Urgent Museum Notice

In Focus: Guerrilla Girls Transcript

Guerrilla Girls, <i>Benvenuti alla biennale femminista!</i> (from the series

Artists at Work Video Series: Guerrilla Girls

Transcript

( suspenseful music )

[Frida] We’re the Guerrilla Girls.

( exciting rock music )

We’re a bunch of feminist activist artists who expose and protest racism, sexism, corruption, and injustice in the art world and beyond.

( exciting rock music )

[Guerrilla Girl] When you look at our masks, you think of what we stand for, and we stand for the conscience of the art world.

( upbeat dance music )

[Frida] In 1985, we started looking around the art world, and we noticed that almost all the opportunities were going to men, white men. So we decided that we would start asking public questions about why that was.

( exciting rock music )

[Frida] We realized that you have to do something unforgettable in order to change people’s minds,

and we discovered that if we used a provocative headline, a little bit of humor,

( upbeat rock music )

backed up with statistics,

( upbeat rock music )

( slides click )

we had a better chance of getting inside people’s brains and affecting the way they think.

( people chattering )

[Kathe] The minute we put these posters up on the street; people wanted to talk to us.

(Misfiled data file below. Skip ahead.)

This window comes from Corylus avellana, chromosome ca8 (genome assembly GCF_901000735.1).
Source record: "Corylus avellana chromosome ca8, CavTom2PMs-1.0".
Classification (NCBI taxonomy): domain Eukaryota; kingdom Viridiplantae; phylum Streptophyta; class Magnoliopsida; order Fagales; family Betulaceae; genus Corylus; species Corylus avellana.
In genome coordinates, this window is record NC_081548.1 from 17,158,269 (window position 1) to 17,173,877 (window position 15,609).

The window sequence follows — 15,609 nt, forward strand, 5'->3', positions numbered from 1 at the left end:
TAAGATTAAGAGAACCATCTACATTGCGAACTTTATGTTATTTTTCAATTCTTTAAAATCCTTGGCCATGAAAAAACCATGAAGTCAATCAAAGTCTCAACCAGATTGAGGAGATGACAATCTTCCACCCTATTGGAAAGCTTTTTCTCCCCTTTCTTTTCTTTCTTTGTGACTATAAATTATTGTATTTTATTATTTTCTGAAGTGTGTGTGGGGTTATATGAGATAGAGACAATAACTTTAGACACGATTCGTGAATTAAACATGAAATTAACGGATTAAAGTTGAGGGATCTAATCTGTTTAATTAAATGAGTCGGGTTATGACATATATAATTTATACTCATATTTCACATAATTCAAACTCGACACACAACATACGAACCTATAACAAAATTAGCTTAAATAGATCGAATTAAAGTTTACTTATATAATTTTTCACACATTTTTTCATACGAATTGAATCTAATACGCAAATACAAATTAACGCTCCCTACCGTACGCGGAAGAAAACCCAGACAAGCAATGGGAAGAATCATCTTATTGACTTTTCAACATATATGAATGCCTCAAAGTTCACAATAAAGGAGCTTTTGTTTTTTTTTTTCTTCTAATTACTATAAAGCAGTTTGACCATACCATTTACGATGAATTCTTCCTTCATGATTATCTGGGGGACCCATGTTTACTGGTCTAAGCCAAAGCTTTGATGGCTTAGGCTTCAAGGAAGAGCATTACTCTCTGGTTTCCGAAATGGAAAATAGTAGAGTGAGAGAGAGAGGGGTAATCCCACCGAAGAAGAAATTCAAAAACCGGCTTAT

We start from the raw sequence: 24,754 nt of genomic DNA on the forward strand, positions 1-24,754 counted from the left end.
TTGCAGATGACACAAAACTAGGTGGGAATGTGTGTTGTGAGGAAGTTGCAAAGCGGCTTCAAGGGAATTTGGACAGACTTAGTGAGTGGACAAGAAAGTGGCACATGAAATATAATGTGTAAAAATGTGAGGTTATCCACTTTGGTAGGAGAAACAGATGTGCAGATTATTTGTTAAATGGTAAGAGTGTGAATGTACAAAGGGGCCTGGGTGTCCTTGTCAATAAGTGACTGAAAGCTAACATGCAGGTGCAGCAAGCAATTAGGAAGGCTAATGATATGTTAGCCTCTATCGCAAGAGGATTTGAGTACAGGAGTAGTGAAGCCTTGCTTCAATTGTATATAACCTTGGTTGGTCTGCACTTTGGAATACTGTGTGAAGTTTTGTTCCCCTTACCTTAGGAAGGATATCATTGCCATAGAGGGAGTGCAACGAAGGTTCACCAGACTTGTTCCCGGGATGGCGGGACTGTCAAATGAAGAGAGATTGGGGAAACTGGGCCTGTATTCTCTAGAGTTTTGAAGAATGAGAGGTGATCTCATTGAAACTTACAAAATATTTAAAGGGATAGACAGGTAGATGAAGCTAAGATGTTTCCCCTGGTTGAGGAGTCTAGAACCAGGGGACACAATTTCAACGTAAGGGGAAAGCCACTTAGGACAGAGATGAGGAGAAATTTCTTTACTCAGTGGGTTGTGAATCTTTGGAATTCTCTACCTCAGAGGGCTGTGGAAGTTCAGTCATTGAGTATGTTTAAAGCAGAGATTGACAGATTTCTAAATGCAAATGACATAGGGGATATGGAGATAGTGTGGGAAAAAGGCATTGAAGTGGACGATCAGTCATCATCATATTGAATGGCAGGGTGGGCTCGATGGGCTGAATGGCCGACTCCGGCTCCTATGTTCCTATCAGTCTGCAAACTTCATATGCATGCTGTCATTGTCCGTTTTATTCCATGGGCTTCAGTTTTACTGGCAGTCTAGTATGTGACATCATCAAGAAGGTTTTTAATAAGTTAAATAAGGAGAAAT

The Guerrilla Girls.

The Guerrilla Girls.

[Reporter] The Guerrilla Girls.

[TV host] Why are you wearing masks?

[Speaker] Is there friction between the galleries and Guerrilla Girls?

[Reporter] Are you calling for quotas?

[Reporter] What would you say to the man who says, “Go show at the women’s museum”?

[Kathe] Today, museums are trying to change their discriminatory ways. It’s a real sea change starting, but it’s very hard to roll that rock up a hill.

[Frida] Art is expensive. It has become an instrument of capitalism, an instrument of investment.

Even when they start to show more women and artists of color, unfortunately, they show the same artists over and over again, as opposed to showing a broader, richer history of art.

[Kathe] I think museums used to be the authority. We don’t have that idea anymore.

[Frida] You don’t have to accept everything that’s in a museum; you don’t have to like it, and you certainly don’t have to appreciate it. You can use it to provoke your thinking and then ask questions.

( bright music )

[Frida] When we started, people would ask us, “What do you think about the National Museum of Women in the Arts?” Well, until we don’t need them, we need them.

( bright music )

[Kathe] We have an amazing, creative, diverse culture.

You can’t stop artists.

Even if they don’t become superstars, you can’t stop them from doing their work.

Of course, be critical of the system, but be really open to the art.

( siren wails )